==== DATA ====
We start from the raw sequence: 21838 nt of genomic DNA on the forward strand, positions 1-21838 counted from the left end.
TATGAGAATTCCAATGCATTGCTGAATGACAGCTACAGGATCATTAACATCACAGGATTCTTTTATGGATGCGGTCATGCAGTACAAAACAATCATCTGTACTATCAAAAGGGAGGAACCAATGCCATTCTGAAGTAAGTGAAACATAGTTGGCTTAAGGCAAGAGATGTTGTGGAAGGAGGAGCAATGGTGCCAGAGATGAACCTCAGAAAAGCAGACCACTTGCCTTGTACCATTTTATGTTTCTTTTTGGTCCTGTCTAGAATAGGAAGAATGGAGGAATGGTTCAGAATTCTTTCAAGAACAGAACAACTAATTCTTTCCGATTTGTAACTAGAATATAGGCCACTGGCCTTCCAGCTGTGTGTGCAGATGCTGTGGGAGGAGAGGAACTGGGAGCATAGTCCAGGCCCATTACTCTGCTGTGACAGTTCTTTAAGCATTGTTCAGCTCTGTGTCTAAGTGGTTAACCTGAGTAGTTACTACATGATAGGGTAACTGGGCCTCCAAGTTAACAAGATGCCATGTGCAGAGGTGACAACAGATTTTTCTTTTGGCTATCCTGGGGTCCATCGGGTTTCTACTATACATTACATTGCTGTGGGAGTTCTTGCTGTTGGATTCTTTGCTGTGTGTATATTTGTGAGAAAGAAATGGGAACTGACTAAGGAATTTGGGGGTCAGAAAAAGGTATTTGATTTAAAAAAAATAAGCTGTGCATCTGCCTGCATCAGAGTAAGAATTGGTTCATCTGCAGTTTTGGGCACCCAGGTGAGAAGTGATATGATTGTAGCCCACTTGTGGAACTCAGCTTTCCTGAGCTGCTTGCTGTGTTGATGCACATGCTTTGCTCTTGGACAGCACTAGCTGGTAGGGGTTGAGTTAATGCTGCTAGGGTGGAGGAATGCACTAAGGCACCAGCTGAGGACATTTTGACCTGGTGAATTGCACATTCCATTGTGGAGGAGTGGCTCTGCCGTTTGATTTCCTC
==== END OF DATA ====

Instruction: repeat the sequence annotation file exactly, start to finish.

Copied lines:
We start from the raw sequence: 21838 nt of genomic DNA on the forward strand, positions 1-21838 counted from the left end.
TATGAGAATTCCAATGCATTGCTGAATGACAGCTACAGGATCATTAACATCACAGGATTCTTTTATGGATGCGGTCATGCAGTACAAAACAATCATCTGTACTATCAAAAGGGAGGAACCAATGCCATTCTGAAGTAAGTGAAACATAGTTGGCTTAAGGCAAGAGATGTTGTGGAAGGAGGAGCAATGGTGCCAGAGATGAACCTCAGAAAAGCAGACCACTTGCCTTGTACCATTTTATGTTTCTTTTTGGTCCTGTCTAGAATAGGAAGAATGGAGGAATGGTTCAGAATTCTTTCAAGAACAGAACAACTAATTCTTTCCGATTTGTAACTAGAATATAGGCCACTGGCCTTCCAGCTGTGTGTGCAGATGCTGTGGGAGGAGAGGAACTGGGAGCATAGTCCAGGCCCATTACTCTGCTGTGACAGTTCTTTAAGCATTGTTCAGCTCTGTGTCTAAGTGGTTAACCTGAGTAGTTACTACATGATAGGGTAACTGGGCCTCCAAGTTAACAAGATGCCATGTGCAGAGGTGACAACAGATTTTTCTTTTGGCTATCCTGGGGTCCATCGGGTTTCTACTATACATTACATTGCTGTGGGAGTTCTTGCTGTTGGATTCTTTGCTGTGTGTATATTTGTGAGAAAGAAATGGGAACTGACTAAGGAATTTGGGGGTCAGAAAAAGGTATTTGATTTAAAAAAAATAAGCTGTGCATCTGCCTGCATCAGAGTAAGAATTGGTTCATCTGCAGTTTTGGGCACCCAGGTGAGAAGTGATATGATTGTAGCCCACTTGTGGAACTCAGCTTTCCTGAGCTGCTTGCTGTGTTGATGCACATGCTTTGCTCTTGGACAGCACTAGCTGGTAGGGGTTGAGTTAATGCTGCTAGGGTGGAGGAATGCACTAAGGCACCAGCTGAGGACATTTTGACCTGGTGAATTGCACATTCCATTGTGGAGGAGTGGCTCTGCCGTTTGATTTCCTC